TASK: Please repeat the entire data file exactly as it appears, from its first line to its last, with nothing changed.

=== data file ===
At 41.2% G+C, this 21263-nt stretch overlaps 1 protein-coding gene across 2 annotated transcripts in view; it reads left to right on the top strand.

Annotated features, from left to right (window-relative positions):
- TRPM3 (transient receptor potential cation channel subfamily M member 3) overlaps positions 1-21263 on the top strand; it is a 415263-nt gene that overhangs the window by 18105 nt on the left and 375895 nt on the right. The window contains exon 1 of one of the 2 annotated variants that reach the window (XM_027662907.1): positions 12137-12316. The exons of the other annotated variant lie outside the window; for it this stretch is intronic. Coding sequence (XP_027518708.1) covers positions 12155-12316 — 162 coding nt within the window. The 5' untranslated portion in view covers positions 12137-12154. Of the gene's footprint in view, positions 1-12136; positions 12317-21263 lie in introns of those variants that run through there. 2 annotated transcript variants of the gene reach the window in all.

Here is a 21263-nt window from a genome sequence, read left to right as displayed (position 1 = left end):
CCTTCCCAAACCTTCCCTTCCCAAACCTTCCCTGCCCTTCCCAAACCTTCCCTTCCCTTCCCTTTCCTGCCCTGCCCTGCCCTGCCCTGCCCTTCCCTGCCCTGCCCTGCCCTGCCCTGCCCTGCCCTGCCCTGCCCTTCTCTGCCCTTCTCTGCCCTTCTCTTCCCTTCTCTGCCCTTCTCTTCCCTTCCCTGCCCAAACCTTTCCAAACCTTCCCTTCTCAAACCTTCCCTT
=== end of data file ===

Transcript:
At 41.2% G+C, this 21263-nt stretch overlaps 1 protein-coding gene across 2 annotated transcripts in view; it reads left to right on the top strand.

Annotated features, from left to right (window-relative positions):
- TRPM3 (transient receptor potential cation channel subfamily M member 3) overlaps positions 1-21263 on the top strand; it is a 415263-nt gene that overhangs the window by 18105 nt on the left and 375895 nt on the right. The window contains exon 1 of one of the 2 annotated variants that reach the window (XM_027662907.1): positions 12137-12316. The exons of the other annotated variant lie outside the window; for it this stretch is intronic. Coding sequence (XP_027518708.1) covers positions 12155-12316 — 162 coding nt within the window. The 5' untranslated portion in view covers positions 12137-12154. Of the gene's footprint in view, positions 1-12136; positions 12317-21263 lie in introns of those variants that run through there. 2 annotated transcript variants of the gene reach the window in all.

Here is a 21263-nt window from a genome sequence, read left to right as displayed (position 1 = left end):
CCTTCCCAAACCTTCCCTTCCCAAACCTTCCCTGCCCTTCCCAAACCTTCCCTTCCCTTCCCTTTCCTGCCCTGCCCTGCCCTGCCCTGCCCTTCCCTGCCCTGCCCTGCCCTGCCCTGCCCTGCCCTGCCCTGCCCTTCTCTGCCCTTCTCTGCCCTTCTCTTCCCTTCTCTGCCCTTCTCTTCCCTTCCCTGCCCAAACCTTTCCAAACCTTCCCTTCTCAAACCTTCCCTT